As the scientific magazine Spektrum.de writes, the number of infections and epidemics is increasing significantly for “reasons which are not yet clear”, “which is why monkeypox is considered a potential global danger “. According to the RKI, an increasing number of cases have been reported in Nigeria especially since 2017. The report on Spektrum.de says African experts have warned that monkeypox could grow from an infectious disease prevalent in the region to a “globally relevant disease”.

Britain’s cases are seen as an indication that the virus is changing its behavior. A research team from the American University of Nigeria reportedly suggested in a 2020 publication that the monkeypox virus may occupy the “ecological and immunological niche” once occupied by the smallpox virus.

Rodents are the main propagators: contagion by droplet infection

Rodents (and to a lesser extent monkeys) are suspected to be the main reservoirs of pathogens, especially squirrels, rats and dormice. Like many other infectious diseases, monkeypox is a zoonosis. They were first found in humans in 1970 in a boy in the Democratic Republic of Congo (then Zaire). Since then, most cases have been reported in tropical rainforest areas of 11 African countries. According to the WHO, the true number of infections is not known.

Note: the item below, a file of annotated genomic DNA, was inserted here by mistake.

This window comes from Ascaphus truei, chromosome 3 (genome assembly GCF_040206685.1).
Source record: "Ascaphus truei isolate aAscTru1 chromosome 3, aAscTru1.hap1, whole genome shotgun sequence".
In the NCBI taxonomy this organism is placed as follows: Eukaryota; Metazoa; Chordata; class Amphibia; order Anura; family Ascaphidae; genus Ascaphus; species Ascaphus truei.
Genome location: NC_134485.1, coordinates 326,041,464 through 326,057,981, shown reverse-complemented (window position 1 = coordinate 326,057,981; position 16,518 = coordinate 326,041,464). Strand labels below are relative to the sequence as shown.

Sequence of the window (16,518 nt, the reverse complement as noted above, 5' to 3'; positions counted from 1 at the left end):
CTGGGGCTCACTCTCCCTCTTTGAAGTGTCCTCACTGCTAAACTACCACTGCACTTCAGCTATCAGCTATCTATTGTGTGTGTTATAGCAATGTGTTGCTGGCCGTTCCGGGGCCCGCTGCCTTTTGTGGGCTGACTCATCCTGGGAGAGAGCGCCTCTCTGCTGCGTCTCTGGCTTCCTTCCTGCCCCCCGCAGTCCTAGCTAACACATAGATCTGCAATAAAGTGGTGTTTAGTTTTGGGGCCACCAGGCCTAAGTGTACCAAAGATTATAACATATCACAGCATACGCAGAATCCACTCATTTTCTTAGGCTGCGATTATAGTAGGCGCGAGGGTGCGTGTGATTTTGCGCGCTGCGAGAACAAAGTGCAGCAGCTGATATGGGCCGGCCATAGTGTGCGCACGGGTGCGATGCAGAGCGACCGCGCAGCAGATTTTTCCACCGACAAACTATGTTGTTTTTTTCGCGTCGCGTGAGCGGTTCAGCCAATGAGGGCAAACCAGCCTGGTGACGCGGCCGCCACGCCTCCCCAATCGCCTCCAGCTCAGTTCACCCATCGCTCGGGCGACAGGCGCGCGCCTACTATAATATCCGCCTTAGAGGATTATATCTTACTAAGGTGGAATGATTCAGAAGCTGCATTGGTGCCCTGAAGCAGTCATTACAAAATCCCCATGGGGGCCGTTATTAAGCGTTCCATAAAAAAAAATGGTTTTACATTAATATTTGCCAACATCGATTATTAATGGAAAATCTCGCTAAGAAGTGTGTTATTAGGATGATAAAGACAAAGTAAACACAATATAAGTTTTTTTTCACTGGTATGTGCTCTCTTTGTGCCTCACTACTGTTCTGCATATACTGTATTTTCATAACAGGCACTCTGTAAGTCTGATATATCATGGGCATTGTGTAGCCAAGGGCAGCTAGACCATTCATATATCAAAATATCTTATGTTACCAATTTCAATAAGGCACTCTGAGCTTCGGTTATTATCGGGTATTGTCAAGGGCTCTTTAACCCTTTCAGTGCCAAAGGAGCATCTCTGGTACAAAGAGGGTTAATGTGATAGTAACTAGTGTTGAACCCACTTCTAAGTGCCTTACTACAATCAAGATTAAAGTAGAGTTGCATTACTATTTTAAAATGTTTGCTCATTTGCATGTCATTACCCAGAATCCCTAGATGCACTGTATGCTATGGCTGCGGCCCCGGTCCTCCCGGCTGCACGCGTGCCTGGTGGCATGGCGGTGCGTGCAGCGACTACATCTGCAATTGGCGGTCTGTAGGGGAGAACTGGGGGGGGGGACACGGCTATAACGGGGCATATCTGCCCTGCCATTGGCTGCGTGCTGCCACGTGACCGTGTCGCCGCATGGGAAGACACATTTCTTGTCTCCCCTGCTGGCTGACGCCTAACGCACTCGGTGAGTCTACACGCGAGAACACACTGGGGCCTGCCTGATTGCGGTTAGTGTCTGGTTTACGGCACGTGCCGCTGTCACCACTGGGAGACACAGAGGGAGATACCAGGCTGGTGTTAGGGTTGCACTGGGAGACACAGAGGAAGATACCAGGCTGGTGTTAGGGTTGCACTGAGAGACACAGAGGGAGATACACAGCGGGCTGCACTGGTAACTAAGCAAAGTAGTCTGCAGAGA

You can become infected through contact with infected animals or by eating them, but human-to-human transmission is also possible: through blood and other bodily fluids, through infection through droplets, through fluid from pustules and scabs or by contaminated materials such as used towels. The incubation period is 10 to 14 days on average.

Monkeypox viruses cause skin lesions and fever

Monkeypox is caused by viruses of the genus Orthopoxvirus, they are related to classic smallpox, eradicated since 1980, but the disease is milder. Early symptoms include sudden onset of fever up to 40 degrees, severe headache and body aches, sore throat, cough, exhaustion and swollen lymph nodes.